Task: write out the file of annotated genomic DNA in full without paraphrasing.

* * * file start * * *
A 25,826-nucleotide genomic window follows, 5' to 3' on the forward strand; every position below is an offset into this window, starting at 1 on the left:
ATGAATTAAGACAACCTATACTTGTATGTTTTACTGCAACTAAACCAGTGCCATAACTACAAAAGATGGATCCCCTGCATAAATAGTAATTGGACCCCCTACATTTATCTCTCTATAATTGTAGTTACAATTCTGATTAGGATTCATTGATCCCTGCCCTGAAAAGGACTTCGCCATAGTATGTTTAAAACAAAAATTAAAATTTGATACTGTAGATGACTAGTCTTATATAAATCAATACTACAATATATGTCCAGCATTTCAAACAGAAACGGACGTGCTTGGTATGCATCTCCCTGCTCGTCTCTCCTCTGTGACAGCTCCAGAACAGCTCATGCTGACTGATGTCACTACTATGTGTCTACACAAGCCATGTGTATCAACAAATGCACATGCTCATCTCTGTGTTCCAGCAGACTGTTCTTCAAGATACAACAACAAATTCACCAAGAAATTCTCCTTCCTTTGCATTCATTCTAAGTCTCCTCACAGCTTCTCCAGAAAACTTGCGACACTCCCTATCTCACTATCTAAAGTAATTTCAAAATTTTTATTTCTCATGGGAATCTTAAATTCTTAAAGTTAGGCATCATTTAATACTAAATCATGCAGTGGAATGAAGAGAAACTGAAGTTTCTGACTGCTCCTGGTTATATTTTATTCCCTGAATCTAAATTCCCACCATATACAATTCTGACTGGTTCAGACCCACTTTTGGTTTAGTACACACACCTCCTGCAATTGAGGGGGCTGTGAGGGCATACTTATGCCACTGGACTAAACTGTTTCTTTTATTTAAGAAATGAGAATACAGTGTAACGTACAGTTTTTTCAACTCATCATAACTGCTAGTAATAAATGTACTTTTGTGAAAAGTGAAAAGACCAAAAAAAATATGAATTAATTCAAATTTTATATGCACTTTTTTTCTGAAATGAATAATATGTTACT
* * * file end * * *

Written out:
A 25,826-nucleotide genomic window follows, 5' to 3' on the forward strand; every position below is an offset into this window, starting at 1 on the left:
ATGAATTAAGACAACCTATACTTGTATGTTTTACTGCAACTAAACCAGTGCCATAACTACAAAAGATGGATCCCCTGCATAAATAGTAATTGGACCCCCTACATTTATCTCTCTATAATTGTAGTTACAATTCTGATTAGGATTCATTGATCCCTGCCCTGAAAAGGACTTCGCCATAGTATGTTTAAAACAAAAATTAAAATTTGATACTGTAGATGACTAGTCTTATATAAATCAATACTACAATATATGTCCAGCATTTCAAACAGAAACGGACGTGCTTGGTATGCATCTCCCTGCTCGTCTCTCCTCTGTGACAGCTCCAGAACAGCTCATGCTGACTGATGTCACTACTATGTGTCTACACAAGCCATGTGTATCAACAAATGCACATGCTCATCTCTGTGTTCCAGCAGACTGTTCTTCAAGATACAACAACAAATTCACCAAGAAATTCTCCTTCCTTTGCATTCATTCTAAGTCTCCTCACAGCTTCTCCAGAAAACTTGCGACACTCCCTATCTCACTATCTAAAGTAATTTCAAAATTTTTATTTCTCATGGGAATCTTAAATTCTTAAAGTTAGGCATCATTTAATACTAAATCATGCAGTGGAATGAAGAGAAACTGAAGTTTCTGACTGCTCCTGGTTATATTTTATTCCCTGAATCTAAATTCCCACCATATACAATTCTGACTGGTTCAGACCCACTTTTGGTTTAGTACACACACCTCCTGCAATTGAGGGGGCTGTGAGGGCATACTTATGCCACTGGACTAAACTGTTTCTTTTATTTAAGAAATGAGAATACAGTGTAACGTACAGTTTTTTCAACTCATCATAACTGCTAGTAATAAATGTACTTTTGTGAAAAGTGAAAAGACCAAAAAAAATATGAATTAATTCAAATTTTATATGCACTTTTTTTCTGAAATGAATAATATGTTACT